About your last point, if the data marts are being fed from the ODS then what is the data warehouse used for. Yes we could feed the data marts from the data warehouse database (as the data warehouse database contains all the information on the ODS), but it is more efficient to feed them straight from ODS, especially if the data marts are fed daily.
Thank you for all your comments Roberts, they have been an eye opener to me too.
Thanks for you reply Vincent.
Really good article but I must disagree with your comment that the ODS is not a data warehouse because it is in 3rd normal form, not in dimensional model. Although storing data in a dimensional model is valid and may be the best model for supporting end-user reporting, it is not the end-all model for a data warehouse. The only reason your ODS is not the definative data warehouse is because you said it can be updated. This idea is not generally supported in the data warehouse... but as with anything there are exceptions to every rule i.e. Type-1 slowly changing dimensions.
I believe that different methods work for different environments and we must be flexible to real world environments yet frigid in staying with proven best practices... whether it's Kimball dimensional models, Inmons CIF and DW 2.0, or John Doe in Little Company USA's who made the data warehouse work within his real world limitations. Business practices change, methodologies change... and who knows, in a couple of years we may have a new method for building data warehouse system... the Rainardi Method
Anyway I digress, overall great article with a lot to think about and I'm looking forward to more.
Thanks David. Sometimes I wonder about that, why there are only 3 types of SCD, why don't we make a new type. Why only Kimball and Inmon method (and Barry Devlin), why don't we make a new method. Your question whether a data warehouse must be a dimensional has been in my mind for a long time now. I think dimensional is a better format to get the data out but normalised form is a better format for integration. I think real time ETL is really hot at the moment and it breaks the fundamental principles that a DW is a non-volatile store. Another trend is text analytics which developed very quickly in the last year or so which I think will be a hot potato in this 2007. What do you think?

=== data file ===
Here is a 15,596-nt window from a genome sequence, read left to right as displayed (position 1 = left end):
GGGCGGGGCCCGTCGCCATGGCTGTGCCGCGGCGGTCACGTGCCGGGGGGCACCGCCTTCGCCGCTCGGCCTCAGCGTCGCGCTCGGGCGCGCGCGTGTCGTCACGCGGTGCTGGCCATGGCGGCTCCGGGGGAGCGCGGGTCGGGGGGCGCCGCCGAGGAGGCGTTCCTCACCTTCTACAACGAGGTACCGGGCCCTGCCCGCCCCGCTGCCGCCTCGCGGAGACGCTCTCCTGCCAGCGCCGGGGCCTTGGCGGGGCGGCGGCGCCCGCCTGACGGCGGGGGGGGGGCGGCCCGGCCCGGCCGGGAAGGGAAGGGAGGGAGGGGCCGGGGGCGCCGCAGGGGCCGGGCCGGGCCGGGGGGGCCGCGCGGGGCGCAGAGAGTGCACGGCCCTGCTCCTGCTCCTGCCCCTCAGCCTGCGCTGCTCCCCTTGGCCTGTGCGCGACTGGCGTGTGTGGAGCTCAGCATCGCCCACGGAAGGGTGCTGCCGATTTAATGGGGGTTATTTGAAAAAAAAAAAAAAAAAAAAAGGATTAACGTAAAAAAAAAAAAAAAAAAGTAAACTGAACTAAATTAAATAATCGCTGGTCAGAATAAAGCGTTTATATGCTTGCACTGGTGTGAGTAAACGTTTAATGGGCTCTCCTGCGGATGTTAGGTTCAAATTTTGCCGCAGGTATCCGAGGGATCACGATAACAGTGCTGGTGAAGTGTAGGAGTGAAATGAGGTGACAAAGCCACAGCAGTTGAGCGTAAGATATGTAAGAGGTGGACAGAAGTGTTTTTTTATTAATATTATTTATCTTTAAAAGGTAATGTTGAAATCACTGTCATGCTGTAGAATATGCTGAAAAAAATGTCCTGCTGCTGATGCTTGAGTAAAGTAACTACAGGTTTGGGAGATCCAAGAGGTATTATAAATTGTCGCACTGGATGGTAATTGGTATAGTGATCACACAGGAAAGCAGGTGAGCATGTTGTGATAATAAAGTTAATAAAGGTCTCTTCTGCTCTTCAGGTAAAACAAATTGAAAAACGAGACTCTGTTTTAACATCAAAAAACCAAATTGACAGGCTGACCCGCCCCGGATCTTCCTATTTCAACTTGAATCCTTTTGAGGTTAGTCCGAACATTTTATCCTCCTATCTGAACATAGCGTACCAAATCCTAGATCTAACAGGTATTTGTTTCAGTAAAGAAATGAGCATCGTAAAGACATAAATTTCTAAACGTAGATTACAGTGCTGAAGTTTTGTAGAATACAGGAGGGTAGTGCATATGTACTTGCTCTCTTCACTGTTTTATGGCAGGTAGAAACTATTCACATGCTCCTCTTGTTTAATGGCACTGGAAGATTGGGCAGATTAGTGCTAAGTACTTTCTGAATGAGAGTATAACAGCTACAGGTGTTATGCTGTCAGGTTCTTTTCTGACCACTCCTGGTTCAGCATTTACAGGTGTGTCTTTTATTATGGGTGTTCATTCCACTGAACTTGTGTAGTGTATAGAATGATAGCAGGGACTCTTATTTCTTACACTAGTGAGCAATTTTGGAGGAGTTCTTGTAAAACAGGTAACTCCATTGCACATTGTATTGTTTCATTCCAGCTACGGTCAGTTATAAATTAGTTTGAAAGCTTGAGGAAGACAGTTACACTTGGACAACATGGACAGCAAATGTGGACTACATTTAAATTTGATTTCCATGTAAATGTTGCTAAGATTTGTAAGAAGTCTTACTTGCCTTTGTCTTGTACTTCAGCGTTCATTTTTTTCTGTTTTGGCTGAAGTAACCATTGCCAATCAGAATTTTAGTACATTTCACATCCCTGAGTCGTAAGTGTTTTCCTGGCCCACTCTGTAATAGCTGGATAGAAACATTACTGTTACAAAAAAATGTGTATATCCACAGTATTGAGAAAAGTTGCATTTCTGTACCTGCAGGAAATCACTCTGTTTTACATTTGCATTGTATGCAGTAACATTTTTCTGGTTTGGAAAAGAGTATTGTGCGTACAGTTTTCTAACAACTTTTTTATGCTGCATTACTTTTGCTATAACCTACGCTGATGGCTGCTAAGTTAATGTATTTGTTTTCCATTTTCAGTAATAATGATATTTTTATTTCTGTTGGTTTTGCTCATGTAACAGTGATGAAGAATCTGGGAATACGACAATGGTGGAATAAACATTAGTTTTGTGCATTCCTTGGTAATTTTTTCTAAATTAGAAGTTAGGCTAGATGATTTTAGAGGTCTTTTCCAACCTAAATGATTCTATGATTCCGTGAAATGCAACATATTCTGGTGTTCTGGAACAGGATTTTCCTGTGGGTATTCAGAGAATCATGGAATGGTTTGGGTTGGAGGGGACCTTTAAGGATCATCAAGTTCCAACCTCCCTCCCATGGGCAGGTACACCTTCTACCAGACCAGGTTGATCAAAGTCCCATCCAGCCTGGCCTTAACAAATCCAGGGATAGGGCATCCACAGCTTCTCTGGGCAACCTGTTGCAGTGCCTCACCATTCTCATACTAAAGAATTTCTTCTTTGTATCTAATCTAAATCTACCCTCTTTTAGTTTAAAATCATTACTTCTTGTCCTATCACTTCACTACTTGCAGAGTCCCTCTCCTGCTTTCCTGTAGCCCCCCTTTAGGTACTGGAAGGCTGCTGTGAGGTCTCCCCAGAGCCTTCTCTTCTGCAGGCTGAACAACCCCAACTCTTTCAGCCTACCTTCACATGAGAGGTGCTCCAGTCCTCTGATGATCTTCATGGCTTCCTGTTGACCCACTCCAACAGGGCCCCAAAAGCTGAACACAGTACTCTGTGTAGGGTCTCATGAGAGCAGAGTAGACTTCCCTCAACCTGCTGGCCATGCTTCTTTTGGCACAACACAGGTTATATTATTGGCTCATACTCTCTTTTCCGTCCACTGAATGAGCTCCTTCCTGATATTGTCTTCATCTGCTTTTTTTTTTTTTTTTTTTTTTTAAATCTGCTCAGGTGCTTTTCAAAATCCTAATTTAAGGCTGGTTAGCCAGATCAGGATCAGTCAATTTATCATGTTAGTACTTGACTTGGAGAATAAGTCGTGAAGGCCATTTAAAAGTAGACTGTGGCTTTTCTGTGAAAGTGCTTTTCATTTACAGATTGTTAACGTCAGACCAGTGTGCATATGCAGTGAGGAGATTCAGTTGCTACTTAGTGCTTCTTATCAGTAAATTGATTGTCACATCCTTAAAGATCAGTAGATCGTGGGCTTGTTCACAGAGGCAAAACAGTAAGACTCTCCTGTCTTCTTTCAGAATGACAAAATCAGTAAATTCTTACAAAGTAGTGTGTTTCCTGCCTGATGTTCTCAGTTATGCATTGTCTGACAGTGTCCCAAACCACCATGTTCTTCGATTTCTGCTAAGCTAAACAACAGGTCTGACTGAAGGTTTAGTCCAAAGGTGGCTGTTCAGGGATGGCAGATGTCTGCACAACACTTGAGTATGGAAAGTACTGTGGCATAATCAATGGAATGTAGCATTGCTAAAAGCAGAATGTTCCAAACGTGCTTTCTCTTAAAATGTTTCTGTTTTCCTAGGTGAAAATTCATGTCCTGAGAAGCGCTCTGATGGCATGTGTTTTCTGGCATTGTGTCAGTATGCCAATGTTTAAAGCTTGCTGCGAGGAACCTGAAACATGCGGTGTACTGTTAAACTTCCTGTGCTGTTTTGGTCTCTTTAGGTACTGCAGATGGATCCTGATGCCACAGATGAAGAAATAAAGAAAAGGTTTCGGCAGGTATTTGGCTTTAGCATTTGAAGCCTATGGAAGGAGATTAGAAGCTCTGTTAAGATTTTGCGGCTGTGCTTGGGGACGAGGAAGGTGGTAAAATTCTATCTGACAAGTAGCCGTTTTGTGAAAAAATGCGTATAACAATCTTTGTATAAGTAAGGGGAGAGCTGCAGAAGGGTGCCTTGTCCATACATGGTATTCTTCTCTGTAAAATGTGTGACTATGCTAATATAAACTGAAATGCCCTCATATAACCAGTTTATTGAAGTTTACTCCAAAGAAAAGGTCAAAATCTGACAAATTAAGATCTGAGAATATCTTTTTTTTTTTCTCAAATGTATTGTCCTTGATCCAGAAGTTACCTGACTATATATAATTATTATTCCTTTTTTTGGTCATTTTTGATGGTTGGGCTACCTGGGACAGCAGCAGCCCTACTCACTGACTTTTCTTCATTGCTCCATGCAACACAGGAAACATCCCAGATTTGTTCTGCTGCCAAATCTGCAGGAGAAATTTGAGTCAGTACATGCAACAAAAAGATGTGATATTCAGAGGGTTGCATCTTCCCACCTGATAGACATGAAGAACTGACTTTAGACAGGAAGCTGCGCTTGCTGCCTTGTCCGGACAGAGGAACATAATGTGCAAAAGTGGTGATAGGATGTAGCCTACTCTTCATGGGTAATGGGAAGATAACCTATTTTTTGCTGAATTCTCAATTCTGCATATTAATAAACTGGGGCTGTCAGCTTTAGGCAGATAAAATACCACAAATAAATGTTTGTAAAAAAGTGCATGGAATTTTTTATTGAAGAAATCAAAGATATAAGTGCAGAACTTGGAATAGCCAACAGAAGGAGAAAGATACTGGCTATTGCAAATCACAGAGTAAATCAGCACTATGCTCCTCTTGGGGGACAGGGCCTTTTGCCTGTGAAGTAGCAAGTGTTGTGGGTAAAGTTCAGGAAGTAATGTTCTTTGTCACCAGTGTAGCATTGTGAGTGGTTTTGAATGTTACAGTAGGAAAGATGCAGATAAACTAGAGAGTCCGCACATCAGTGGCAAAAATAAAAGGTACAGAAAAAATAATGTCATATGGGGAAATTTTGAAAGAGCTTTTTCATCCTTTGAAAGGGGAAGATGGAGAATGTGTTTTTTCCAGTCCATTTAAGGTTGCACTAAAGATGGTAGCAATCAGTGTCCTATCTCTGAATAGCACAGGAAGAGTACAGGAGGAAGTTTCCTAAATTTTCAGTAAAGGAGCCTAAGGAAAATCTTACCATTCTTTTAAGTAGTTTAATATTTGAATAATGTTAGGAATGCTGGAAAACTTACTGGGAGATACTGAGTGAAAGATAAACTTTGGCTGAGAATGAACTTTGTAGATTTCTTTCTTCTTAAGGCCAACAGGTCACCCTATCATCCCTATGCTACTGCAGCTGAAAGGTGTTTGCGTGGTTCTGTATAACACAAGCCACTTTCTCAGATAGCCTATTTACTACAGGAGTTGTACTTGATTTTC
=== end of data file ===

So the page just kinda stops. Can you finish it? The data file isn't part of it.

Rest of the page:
With regards to the 3 types of SCD, I don't see another alternative to handling updates in a table. Either you 1) Replace the data, 2) Version the data in a new row, or 3) Version the columns that change in the same row. If there is another technique you were thinking of, I would love to hear it. I'm always open to hearing new ideas that may help out in the future.
For the warehouse here, we find that using the Kimball design for the warehouse as well as the 2 ODS's we have works just fine. Our reasoning for using an ODS vs putting the data in the warehouse was time based. We had limited time to get data into a storable format and add to that 90% of the data is junk in one particular column that is used for reference information. Using the ODS buys us time to analyze the junk so we can eventually create some rules in ETL to cleanse the data and land it in the DWH.